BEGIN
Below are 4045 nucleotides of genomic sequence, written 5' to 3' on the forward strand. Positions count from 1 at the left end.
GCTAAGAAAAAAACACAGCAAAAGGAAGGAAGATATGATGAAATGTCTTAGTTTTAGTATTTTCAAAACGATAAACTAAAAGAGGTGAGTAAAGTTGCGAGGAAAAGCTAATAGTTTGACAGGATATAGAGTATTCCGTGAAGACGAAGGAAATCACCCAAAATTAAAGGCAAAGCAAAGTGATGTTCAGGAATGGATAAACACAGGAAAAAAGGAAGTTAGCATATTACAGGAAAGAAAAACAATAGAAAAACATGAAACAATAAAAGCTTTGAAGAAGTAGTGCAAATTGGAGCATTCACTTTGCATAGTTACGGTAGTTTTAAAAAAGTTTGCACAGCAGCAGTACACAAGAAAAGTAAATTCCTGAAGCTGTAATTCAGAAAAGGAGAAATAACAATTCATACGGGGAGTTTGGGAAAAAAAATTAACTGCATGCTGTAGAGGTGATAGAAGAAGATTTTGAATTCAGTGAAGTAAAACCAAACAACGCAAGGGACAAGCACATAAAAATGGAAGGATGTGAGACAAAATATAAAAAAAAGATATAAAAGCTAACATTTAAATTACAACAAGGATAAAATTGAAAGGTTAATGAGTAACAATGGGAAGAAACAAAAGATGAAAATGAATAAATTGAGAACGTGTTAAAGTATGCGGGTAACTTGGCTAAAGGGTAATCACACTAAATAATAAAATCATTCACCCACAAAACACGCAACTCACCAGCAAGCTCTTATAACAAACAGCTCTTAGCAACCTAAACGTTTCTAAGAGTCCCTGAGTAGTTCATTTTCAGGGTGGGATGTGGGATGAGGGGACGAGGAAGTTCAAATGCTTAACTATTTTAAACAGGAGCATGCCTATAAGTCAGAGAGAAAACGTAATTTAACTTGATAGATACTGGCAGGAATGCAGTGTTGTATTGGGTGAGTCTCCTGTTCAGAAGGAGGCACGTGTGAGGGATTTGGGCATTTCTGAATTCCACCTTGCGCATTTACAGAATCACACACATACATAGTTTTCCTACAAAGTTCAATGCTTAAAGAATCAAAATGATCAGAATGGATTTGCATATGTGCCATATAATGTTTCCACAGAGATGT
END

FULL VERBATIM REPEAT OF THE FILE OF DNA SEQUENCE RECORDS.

Below are 4045 nucleotides of genomic sequence, written 5' to 3' on the forward strand. Positions count from 1 at the left end.
GCTAAGAAAAAAACACAGCAAAAGGAAGGAAGATATGATGAAATGTCTTAGTTTTAGTATTTTCAAAACGATAAACTAAAAGAGGTGAGTAAAGTTGCGAGGAAAAGCTAATAGTTTGACAGGATATAGAGTATTCCGTGAAGACGAAGGAAATCACCCAAAATTAAAGGCAAAGCAAAGTGATGTTCAGGAATGGATAAACACAGGAAAAAAGGAAGTTAGCATATTACAGGAAAGAAAAACAATAGAAAAACATGAAACAATAAAAGCTTTGAAGAAGTAGTGCAAATTGGAGCATTCACTTTGCATAGTTACGGTAGTTTTAAAAAAGTTTGCACAGCAGCAGTACACAAGAAAAGTAAATTCCTGAAGCTGTAATTCAGAAAAGGAGAAATAACAATTCATACGGGGAGTTTGGGAAAAAAAATTAACTGCATGCTGTAGAGGTGATAGAAGAAGATTTTGAATTCAGTGAAGTAAAACCAAACAACGCAAGGGACAAGCACATAAAAATGGAAGGATGTGAGACAAAATATAAAAAAAAGATATAAAAGCTAACATTTAAATTACAACAAGGATAAAATTGAAAGGTTAATGAGTAACAATGGGAAGAAACAAAAGATGAAAATGAATAAATTGAGAACGTGTTAAAGTATGCGGGTAACTTGGCTAAAGGGTAATCACACTAAATAATAAAATCATTCACCCACAAAACACGCAACTCACCAGCAAGCTCTTATAACAAACAGCTCTTAGCAACCTAAACGTTTCTAAGAGTCCCTGAGTAGTTCATTTTCAGGGTGGGATGTGGGATGAGGGGACGAGGAAGTTCAAATGCTTAACTATTTTAAACAGGAGCATGCCTATAAGTCAGAGAGAAAACGTAATTTAACTTGATAGATACTGGCAGGAATGCAGTGTTGTATTGGGTGAGTCTCCTGTTCAGAAGGAGGCACGTGTGAGGGATTTGGGCATTTCTGAATTCCACCTTGCGCATTTACAGAATCACACACATACATAGTTTTCCTACAAAGTTCAATGCTTAAAGAATCAAAATGATCAGAATGGATTTGCATATGTGCCATATAATGTTTCCACAGAGATGT